Question now was how to dig this in the limited amount of time we had before the utilities lines were dug, surely it wasn't going to happen that day and then there's the owner permission I needed to try and secure first. On top of that there a leaking water line that looks as if it had been running water into the area of the privy since the project started.  I would need to fix this in hopes of avoiding the dreaded water at such an extreme depth.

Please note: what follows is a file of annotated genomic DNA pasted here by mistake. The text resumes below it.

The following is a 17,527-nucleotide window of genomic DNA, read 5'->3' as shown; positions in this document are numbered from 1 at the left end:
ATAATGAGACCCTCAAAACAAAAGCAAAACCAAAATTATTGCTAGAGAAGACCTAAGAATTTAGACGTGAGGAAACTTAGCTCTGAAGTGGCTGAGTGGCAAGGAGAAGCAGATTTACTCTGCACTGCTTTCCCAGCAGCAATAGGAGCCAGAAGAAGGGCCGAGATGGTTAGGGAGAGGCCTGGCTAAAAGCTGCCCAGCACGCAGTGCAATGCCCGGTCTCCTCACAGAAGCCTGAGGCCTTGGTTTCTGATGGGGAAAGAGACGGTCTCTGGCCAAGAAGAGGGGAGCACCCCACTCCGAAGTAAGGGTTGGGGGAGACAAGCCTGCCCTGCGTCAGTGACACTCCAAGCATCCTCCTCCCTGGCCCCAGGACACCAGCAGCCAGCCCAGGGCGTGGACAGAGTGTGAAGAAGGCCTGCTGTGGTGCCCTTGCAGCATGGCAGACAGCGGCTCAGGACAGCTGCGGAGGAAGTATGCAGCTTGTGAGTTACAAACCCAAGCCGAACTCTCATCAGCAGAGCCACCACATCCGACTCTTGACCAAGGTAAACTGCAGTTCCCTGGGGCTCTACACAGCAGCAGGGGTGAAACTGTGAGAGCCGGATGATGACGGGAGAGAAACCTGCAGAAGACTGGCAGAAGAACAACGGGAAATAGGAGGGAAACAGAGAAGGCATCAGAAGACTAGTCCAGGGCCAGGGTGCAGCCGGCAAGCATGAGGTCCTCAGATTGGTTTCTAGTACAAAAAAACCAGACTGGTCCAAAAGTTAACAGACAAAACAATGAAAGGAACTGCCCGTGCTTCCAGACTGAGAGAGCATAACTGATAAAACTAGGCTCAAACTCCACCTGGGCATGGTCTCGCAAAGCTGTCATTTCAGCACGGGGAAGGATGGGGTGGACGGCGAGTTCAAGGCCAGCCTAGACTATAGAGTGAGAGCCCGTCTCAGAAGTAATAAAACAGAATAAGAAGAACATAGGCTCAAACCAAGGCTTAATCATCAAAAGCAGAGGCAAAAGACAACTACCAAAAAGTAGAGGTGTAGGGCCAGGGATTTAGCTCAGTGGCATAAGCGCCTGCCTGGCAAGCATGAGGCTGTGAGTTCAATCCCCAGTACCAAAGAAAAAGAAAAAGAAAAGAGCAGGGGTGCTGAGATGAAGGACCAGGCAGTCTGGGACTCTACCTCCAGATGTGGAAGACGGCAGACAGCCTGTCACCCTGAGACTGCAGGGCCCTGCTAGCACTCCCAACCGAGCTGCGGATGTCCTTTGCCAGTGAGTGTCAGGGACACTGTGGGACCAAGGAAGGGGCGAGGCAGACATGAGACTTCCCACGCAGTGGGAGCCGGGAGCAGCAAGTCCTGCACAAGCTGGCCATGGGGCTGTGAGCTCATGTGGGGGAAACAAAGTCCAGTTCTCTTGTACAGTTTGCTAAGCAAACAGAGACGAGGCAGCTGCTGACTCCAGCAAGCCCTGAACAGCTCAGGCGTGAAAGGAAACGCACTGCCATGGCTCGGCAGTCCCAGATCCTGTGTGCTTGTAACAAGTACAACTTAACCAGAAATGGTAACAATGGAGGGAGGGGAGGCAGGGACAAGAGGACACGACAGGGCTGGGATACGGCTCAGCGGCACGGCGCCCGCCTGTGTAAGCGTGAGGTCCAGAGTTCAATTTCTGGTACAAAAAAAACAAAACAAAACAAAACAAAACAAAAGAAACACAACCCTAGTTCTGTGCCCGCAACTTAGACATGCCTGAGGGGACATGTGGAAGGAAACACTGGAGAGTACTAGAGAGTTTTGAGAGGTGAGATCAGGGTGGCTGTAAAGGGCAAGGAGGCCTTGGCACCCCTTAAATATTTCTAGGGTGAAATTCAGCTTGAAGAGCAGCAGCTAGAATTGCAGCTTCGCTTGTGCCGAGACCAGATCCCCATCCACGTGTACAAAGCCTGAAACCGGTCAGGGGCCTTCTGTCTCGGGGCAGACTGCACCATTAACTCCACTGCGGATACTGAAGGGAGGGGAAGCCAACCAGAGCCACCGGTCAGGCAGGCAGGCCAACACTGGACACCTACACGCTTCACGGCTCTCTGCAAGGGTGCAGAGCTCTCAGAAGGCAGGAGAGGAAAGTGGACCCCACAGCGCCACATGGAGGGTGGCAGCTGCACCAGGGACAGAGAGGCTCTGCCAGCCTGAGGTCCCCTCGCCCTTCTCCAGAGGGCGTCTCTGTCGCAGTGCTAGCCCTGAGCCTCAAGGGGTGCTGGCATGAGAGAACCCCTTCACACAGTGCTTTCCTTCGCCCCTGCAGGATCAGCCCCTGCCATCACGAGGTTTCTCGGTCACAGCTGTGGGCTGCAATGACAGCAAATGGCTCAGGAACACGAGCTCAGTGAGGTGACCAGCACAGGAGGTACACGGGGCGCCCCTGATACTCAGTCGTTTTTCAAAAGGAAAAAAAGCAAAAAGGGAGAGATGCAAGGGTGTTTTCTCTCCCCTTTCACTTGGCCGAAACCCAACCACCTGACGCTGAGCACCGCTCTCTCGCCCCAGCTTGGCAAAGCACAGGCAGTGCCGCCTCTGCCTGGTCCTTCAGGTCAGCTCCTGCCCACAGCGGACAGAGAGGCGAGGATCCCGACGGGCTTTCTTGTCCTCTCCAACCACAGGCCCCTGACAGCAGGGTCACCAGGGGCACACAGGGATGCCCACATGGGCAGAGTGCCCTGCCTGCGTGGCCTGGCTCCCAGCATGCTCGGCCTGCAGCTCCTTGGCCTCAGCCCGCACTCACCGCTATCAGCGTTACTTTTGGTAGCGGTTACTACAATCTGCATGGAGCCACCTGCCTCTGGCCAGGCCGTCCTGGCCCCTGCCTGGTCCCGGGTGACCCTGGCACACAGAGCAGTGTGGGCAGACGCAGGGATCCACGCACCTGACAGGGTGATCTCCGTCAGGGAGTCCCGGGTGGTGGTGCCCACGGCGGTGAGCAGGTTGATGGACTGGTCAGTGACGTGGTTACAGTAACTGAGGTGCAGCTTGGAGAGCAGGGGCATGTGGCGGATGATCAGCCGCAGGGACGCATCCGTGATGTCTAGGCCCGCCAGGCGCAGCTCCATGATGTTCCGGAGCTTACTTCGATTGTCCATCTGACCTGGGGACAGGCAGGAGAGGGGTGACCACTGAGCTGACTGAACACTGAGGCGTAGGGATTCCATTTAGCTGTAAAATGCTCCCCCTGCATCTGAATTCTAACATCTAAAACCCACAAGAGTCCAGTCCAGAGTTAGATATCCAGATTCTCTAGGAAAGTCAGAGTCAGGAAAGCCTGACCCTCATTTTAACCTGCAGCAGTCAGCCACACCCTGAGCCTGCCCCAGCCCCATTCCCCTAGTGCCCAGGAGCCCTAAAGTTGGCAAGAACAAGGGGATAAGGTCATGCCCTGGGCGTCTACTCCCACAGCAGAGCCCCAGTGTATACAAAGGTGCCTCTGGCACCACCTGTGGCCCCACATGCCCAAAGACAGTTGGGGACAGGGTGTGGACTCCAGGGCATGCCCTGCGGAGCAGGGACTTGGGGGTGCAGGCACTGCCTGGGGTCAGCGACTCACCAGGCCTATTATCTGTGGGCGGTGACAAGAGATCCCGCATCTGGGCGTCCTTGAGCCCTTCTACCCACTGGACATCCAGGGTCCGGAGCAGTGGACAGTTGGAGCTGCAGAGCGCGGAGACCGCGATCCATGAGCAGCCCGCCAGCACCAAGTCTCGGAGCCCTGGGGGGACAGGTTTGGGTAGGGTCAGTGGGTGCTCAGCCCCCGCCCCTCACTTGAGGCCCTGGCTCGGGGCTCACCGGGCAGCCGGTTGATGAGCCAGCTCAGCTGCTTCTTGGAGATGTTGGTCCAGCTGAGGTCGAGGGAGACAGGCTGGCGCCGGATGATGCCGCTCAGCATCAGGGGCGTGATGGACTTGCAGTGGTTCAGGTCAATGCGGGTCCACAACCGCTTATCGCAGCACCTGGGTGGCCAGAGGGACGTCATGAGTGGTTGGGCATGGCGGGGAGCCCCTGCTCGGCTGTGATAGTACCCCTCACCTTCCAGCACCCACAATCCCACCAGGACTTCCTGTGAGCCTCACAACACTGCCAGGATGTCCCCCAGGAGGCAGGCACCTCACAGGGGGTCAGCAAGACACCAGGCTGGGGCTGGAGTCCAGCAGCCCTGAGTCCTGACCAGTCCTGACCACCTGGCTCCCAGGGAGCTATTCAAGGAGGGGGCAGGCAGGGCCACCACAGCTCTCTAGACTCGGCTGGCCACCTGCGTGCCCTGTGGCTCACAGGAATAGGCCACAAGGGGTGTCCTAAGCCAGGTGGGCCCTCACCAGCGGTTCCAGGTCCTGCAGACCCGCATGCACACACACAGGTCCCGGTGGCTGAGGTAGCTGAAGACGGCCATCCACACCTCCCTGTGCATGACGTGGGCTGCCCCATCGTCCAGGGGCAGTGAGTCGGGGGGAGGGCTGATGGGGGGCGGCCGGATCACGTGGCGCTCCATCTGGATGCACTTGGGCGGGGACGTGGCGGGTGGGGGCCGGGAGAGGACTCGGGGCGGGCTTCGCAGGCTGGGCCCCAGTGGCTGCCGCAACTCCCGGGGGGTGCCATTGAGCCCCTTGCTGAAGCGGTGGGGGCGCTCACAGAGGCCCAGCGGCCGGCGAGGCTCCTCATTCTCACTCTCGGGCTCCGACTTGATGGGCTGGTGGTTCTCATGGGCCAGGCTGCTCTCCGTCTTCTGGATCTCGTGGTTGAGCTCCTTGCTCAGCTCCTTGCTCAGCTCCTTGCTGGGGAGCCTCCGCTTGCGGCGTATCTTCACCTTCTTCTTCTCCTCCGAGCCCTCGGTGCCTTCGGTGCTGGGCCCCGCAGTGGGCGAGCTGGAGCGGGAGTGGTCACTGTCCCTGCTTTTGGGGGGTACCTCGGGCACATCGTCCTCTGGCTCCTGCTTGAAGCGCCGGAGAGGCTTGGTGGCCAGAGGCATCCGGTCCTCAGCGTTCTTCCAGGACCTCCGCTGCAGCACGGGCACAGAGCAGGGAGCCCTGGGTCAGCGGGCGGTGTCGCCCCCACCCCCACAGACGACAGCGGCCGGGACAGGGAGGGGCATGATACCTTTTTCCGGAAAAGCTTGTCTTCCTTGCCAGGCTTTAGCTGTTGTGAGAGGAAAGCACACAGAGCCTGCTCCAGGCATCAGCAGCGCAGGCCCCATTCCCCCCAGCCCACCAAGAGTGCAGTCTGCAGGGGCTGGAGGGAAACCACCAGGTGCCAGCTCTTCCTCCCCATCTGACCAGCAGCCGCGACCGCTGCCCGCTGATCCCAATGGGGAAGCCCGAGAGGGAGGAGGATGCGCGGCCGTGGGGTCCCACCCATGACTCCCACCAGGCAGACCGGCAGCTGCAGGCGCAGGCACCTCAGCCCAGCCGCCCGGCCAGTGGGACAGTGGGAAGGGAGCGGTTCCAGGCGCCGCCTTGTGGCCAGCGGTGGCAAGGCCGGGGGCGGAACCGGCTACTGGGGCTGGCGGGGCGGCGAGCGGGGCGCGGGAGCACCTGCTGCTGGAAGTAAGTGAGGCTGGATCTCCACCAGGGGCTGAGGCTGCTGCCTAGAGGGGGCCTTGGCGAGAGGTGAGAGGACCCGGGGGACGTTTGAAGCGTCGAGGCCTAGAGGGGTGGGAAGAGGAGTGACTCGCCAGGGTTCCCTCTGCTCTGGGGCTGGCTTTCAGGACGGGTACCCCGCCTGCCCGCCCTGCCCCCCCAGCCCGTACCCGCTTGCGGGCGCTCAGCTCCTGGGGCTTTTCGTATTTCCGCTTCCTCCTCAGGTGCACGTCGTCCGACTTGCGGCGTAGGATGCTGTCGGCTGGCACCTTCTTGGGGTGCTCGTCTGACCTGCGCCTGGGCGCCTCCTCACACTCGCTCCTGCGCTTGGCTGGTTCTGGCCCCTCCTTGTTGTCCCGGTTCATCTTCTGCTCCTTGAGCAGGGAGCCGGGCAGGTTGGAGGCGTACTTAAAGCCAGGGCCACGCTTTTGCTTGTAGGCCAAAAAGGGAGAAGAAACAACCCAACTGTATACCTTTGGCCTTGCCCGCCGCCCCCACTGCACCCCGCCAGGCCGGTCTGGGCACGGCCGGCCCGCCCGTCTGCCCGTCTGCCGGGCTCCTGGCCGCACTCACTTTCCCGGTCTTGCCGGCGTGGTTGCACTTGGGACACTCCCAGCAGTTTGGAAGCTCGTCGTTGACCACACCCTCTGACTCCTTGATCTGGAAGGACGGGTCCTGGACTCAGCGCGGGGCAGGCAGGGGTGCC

The permission was granted to proceed with our project under the condition we do it on a weekend only while no one was working. Geeezzzzzz, cram a three day major dig into two days was going to be tough but I was determined to see what was in the bottom of that monster privy. Planning would be key here if this was going to successfully happen in a timely manner.  Knowing my capabilities and how to move large volumes of dirt by hand, I figured it would take a four man crew around thirty hours from start to finish to hand dig, backfill and compact the beast and let me tell you son, that’s flat ass moving. The dirt calculation revealed there was a total of about 35 cubic yards to remove and 35 yards to put back. That's 70 cubic yards, the equivalent of moving seven full size dump truck loads material of which half was brick & concrete rubble all by hand, ouch. This would be a huge undertaking but not impossible for my crew.  We returned the next weekend prepared to dig but workers were there all day Saturday which stopped us from starting our project.  Back again the following weekend and again it's the same thing, painters this time with scaffolding over the dig zone. My frustration level is now maxed out and still the monster pit sits un-disturbed by the end of week three. With the job is nearing completion, a huge dump truck load of sand has been brought in and dumped right on top of the monster for  backfilling utility lines they'll soon be digging, it's now looking grim. We've got one more weekend to attempt the dig before it's too late and now my number one partner can't make it this time, things are definitly not looking good. For my finial attempt I contacted my old digging partner Tom who has 30 years experience, knows his stuff and will be a great foreman for the project. Third and fourth partners had to be physically up to the challenge and digger friendly so I picked my son Nick and a new digging friend Bob. Team work and the right people for a project of this magnitude is critical if it's going to get done in a safe timely manner and go smooth.